Yeah its been a while. A lot has happened in two years. One thing that really jumps out is I moved Down Under. Yep, now inhabitant of kangarooland and I’ve loved every day of it.
You don’t want to know how many questions I get who’s answers have been perfectly described in all sorts of manuals. This almost leads to the point were my job becomes a manual reader and a walking storage encyclopedia. 🙂 Now that’s something to put on my CV.
The big problem is however with so many different (storage) products and related documentation I can understand the problem storage admins have these days. Storage infrastructures become more and more complex and an ever increasing level of knowledge is required to maintain all of this. Take into account all different updates these guys get from their vendors almost on a monthly basis then you can imagine what their workday looks like. My life is pretty easy. I only have to keep track of around 80 software products and approx 15 storage hardware platforms because I work for one of those vendors. Multiply that by an average of around 17 manuals per product between 10 and over 5000 (yes, five-thousand) pages and …… you do the maths. Take into account that I also need to know what happens on a OS level from an IO stack perspective including all the different virtualisation kit that is out there including Mainframe z/OS so this pretty much sums up my daily life.. 😉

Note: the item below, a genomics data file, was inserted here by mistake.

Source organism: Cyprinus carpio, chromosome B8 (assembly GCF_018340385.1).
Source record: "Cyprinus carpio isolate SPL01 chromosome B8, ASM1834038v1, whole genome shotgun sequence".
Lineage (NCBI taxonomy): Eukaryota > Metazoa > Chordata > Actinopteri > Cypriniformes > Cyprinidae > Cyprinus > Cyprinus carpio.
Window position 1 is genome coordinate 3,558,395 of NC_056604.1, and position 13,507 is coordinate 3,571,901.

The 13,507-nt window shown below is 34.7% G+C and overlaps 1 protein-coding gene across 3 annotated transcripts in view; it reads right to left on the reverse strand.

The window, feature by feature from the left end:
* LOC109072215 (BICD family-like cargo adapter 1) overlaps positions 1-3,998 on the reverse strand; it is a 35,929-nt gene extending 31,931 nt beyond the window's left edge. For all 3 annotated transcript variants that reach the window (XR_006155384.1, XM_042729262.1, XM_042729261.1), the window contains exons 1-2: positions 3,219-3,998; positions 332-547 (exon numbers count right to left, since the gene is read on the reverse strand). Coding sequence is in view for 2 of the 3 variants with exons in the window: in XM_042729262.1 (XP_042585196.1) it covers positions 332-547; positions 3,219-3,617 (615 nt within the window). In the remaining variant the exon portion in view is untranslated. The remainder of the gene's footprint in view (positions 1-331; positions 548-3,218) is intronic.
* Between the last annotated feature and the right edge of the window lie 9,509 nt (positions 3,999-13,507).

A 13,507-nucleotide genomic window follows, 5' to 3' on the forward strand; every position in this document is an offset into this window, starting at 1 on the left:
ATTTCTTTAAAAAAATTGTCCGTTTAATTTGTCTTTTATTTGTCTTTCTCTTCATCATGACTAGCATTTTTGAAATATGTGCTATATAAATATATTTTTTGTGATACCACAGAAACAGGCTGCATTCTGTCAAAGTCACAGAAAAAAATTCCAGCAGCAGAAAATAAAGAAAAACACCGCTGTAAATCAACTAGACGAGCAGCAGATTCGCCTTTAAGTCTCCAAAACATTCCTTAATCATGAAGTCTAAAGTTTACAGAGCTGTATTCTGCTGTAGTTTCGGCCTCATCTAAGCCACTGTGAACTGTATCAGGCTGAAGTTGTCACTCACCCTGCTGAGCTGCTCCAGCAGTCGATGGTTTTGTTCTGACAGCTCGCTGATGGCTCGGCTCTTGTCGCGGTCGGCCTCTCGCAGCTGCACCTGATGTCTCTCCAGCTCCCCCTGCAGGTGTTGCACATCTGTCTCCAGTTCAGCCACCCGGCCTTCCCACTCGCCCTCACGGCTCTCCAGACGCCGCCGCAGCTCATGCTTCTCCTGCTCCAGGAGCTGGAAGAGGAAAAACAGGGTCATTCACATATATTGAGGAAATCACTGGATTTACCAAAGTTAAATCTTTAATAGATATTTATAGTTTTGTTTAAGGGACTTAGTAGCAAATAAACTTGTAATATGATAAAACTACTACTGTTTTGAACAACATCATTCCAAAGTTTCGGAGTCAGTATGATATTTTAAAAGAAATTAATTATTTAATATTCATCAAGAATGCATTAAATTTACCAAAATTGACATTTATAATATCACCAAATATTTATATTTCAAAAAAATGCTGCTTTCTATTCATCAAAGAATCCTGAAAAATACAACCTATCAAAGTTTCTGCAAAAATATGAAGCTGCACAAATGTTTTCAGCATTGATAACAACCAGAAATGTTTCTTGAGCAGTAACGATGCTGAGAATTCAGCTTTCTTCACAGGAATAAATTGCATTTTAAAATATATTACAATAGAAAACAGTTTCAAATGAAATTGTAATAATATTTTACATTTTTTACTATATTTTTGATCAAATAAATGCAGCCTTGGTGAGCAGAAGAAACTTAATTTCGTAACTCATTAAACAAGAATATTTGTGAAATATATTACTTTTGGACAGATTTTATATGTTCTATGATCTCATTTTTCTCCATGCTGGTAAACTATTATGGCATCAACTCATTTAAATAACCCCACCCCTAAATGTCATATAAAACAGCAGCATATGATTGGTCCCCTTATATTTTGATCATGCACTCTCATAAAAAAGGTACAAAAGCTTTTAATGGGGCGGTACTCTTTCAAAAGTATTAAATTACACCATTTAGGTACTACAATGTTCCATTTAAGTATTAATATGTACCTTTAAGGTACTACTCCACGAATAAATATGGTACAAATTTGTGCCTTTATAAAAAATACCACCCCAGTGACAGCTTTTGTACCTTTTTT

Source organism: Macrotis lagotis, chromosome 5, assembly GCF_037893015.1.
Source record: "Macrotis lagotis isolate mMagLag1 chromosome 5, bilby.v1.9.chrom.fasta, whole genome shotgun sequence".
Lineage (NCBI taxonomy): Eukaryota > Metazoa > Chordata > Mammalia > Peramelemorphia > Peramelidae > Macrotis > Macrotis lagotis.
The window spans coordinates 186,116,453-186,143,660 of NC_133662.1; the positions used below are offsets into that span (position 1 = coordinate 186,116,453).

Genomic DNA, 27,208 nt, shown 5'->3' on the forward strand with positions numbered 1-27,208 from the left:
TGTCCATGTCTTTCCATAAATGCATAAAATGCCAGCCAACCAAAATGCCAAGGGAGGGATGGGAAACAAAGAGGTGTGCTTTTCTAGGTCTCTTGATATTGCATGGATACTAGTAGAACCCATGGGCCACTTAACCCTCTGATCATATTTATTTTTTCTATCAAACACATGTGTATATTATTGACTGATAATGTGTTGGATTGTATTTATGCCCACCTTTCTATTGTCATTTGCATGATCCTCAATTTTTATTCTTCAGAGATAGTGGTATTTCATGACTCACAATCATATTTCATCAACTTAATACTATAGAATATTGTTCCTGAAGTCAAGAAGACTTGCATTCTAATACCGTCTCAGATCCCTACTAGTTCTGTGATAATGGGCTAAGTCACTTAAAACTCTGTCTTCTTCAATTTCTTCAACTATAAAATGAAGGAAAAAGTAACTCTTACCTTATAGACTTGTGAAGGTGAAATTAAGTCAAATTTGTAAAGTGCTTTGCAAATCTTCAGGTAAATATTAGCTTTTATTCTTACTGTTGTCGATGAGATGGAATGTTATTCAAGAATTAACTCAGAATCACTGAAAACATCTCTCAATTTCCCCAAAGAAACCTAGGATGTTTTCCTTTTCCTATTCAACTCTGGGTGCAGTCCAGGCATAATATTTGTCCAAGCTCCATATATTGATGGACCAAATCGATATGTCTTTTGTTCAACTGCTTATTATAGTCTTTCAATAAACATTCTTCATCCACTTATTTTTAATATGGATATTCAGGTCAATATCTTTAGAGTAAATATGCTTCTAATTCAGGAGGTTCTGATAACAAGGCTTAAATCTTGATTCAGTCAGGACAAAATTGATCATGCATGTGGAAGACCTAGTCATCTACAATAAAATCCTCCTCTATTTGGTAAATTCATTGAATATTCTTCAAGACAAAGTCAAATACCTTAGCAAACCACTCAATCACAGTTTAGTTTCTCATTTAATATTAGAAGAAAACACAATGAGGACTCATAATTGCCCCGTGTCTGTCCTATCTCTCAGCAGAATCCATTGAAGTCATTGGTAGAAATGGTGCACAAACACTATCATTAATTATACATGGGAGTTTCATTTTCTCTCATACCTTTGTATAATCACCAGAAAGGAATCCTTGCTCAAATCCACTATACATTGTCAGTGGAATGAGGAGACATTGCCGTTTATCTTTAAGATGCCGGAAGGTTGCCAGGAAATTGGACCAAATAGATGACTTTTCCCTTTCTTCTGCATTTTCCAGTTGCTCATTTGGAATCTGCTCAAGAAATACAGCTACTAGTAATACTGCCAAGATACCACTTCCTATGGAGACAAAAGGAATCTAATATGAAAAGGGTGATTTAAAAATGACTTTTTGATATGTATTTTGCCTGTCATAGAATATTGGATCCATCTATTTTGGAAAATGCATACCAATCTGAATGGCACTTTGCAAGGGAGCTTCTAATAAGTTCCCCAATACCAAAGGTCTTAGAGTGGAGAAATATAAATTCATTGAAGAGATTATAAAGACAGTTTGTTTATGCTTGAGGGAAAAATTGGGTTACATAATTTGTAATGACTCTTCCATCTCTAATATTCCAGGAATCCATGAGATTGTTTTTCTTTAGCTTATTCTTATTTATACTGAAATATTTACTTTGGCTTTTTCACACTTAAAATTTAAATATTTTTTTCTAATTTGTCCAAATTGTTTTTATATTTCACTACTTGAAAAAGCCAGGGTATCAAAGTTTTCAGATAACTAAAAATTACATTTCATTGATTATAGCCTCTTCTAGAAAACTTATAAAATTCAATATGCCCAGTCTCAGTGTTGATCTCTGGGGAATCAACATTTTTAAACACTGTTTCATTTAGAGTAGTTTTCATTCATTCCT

No, I’m not pitying myself. I have a fantastic wife, wonderful kids and good job, so I’m quite happy with what’s going on in my life.
Going back to the storage admins. The big difference between them and myself is I have access to all the information I need plus some competitive information of my com-colleagues. The storage admins totally rely of what the vendors want them to have and that very often is extremely restricted. I can understand that a lot of this is market sensitive and belongs as company confidential behind locks, however I also think that we should give the right information/documentation (in any form you like) in a structured and easy to understand format without the nitty/gritty stuff that is totally irrelevant. This will easy the burden which a lot of you guys out there suffer and believe me I’ve been there.
A second way of sharing experiences and knowledge is user communities. The perfect example for me has always been Encompass or DECUS. The best user community ever, affiliated to Digital Equipment Corporation. (HP still picks the fruit from that). I think it’s extremely important that vendor should provide a platform were their users can share expierences (good or bad) and be able to leverage the knowledge of his/her peers.
One of my primary tasks, besides being a technical conscience to my sales reps, is to provide my customers (you storage admins) with all the information they need and to help them manage the kit I sold them so they can be heroes within their company.